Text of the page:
#### DrChinese

Science Advisor

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1. I say there is 1 degree of freedom in the spin of an entangled singlet system as we have been discussing. Not 2, because for there to be 2, the particles would need to be separable. And they aren't if entangled.1. Yes. Mathematically, the operators ##Z_A## and ##X_A## don't commute. Nor do the operators ##Z_B## and ##X_B##. But none of those by themselves can be the operators we are discussing, because none of them operate on the two-qubit Hilbert space.

Meaning, "spin of Alice's qubit" is only one degree of freedom? Yes, that's right.

2. Not if those operators are the ones I wrote down; those operators manifestly commute. Nor do I see why that is a problem, since "spin of Alice's qubit [in the ]" and "spin of Bob's qubit" aredifferentdegrees of freedom, and the operations "measure z-spin of Alice's qubit" and "measure x-spin of Bob's qubit" therefore operate on different degrees of freedom. The fact that those degrees of freedom are entangled in the particular state of the two-qubit system we are talking about does not change any of this.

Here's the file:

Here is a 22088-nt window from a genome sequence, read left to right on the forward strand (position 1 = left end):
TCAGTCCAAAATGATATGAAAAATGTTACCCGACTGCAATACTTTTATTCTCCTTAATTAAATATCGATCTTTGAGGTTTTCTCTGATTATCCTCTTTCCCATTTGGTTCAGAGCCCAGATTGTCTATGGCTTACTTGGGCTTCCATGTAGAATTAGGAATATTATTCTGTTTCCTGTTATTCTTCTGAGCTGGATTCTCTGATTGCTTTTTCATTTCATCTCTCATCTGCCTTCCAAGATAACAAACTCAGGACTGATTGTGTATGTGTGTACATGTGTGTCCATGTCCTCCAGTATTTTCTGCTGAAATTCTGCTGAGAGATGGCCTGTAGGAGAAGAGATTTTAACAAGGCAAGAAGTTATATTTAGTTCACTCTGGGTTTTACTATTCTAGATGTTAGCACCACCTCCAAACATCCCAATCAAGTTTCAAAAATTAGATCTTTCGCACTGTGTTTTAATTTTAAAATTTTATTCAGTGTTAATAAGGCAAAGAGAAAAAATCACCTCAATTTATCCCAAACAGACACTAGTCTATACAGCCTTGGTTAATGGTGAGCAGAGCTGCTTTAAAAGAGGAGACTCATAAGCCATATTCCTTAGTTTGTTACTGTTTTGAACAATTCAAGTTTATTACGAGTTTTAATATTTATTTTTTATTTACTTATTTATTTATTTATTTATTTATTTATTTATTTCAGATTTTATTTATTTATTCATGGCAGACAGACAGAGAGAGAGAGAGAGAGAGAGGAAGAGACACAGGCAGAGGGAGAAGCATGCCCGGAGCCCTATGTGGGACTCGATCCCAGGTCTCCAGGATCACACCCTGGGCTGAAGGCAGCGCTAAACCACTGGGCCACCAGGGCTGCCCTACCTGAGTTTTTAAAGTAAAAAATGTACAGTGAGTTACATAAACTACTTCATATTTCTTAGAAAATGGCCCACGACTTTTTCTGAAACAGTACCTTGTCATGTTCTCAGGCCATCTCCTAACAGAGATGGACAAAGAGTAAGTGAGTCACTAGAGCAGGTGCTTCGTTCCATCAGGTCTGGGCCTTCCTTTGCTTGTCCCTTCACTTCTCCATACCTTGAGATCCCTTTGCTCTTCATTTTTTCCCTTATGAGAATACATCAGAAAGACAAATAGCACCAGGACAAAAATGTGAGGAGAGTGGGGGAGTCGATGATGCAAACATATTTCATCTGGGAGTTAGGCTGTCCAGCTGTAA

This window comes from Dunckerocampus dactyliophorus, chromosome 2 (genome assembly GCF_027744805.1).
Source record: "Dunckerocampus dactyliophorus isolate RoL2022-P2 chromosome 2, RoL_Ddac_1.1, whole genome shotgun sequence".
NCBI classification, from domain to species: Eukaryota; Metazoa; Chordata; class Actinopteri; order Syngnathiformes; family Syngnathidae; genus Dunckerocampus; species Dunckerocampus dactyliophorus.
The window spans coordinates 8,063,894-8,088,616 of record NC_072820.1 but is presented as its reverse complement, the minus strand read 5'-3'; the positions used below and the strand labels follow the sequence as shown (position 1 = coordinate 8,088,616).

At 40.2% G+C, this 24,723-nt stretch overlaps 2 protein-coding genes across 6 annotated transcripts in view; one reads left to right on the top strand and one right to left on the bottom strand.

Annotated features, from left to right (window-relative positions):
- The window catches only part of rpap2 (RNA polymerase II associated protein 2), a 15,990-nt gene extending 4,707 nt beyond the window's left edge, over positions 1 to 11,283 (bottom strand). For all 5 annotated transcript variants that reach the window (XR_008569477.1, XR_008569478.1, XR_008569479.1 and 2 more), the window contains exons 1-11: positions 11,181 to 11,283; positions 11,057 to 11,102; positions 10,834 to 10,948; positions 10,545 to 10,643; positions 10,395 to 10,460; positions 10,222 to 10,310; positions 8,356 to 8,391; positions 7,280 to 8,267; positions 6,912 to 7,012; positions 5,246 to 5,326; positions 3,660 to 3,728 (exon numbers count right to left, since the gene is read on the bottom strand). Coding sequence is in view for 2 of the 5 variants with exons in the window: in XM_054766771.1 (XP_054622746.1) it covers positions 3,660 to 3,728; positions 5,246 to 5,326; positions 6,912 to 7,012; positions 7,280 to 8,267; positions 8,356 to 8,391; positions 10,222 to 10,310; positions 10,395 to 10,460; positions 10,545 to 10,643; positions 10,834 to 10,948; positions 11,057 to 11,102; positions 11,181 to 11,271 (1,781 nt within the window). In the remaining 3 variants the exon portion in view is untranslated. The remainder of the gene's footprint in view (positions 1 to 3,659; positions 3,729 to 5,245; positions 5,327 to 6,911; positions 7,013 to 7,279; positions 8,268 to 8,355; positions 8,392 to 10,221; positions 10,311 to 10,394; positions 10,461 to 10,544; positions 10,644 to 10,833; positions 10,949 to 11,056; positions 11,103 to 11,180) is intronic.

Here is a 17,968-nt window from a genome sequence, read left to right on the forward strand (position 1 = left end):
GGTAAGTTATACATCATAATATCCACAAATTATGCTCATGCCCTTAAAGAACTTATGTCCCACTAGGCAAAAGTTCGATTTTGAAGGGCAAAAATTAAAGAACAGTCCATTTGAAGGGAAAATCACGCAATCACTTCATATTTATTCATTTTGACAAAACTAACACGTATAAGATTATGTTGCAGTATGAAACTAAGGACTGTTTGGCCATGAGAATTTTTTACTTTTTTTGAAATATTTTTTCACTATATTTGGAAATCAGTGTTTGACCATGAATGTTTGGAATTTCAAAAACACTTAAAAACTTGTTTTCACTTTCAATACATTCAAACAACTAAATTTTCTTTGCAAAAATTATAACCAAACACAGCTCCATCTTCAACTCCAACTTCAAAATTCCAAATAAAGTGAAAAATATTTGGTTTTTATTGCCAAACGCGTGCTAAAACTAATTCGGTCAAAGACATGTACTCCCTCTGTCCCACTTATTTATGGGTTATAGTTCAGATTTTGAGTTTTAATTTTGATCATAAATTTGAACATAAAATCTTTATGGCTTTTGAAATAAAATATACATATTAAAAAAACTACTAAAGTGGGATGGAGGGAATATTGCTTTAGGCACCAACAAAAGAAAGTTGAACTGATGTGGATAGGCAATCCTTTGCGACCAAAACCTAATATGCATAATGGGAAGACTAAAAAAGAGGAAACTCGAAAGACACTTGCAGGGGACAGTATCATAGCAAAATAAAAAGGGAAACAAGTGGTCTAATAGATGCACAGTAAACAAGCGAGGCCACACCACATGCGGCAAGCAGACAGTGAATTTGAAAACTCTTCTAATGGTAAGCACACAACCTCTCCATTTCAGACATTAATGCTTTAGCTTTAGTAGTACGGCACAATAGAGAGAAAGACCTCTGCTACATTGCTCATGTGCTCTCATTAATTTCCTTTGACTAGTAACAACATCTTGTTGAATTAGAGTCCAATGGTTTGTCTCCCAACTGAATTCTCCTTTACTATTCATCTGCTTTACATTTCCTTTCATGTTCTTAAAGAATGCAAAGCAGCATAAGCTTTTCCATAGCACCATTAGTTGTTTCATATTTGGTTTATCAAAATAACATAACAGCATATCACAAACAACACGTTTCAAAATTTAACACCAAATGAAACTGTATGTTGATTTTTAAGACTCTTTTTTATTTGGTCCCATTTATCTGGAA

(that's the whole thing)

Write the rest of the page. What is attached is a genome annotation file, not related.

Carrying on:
If you think the operations of "measure z-spin on Alice's qubit" [##Z_A##] and "measure x-spin of Bob's qubit" [##X_B##]arenotdescribed by the operators I wrote down, then what operators do you think should describe them?

3. We are not going to resolve this discussion unless we express what we are saying with precise math.

2. This is as specific as I can make it - and I am applying the same idea of the HUP as is formulated in EPR-B. The purpose of this representation is because we are analyzing the following statement by Weinberg, which summarizes my position in this thread as clearly and concisely as possible:

*...according to present ideas a measurement in one subsystem*A sharp measurement on ##Z_A## here leads to ##Z_B## changing to match expectation, and a subsequent sharp measurement on ##Z_B## supports that.

**does**change the state vector for a distant isolated subsystem..."Any particle called A:

$$ \sigma A_p \space \sigma A_x \geq \frac \hbar 2 $$

A pair of entangled particles (your example of A and B):

$$ \sigma A_p \space \sigma B_x \geq \frac \hbar 2 $$

Therefore, returning to the discussion on entanglement swapping/quantum teleportation (photons 1 to 4): When a measurement on photons 2 & 3 projects 1 & 4 into an entangled state, the 1 & 4 state vector changes quantum non-locally into one which could not possibly have existed prior to the swap. There is no revealing of a pre-existing entangled state for 1 & 4, because the swap was required to make that happen.

3. It seems awkward to me that I quote EPR, Weinberg et al verbatim to support the language I use. And yet you disagree, and show me representations of the math that appear to be diametrically the opposite of what I said. I am combing over what you are saying trying to pick out the source differences in our positions, but I admit it is as much a struggle for me as it is frustrating for you. Thanks for sticking with it.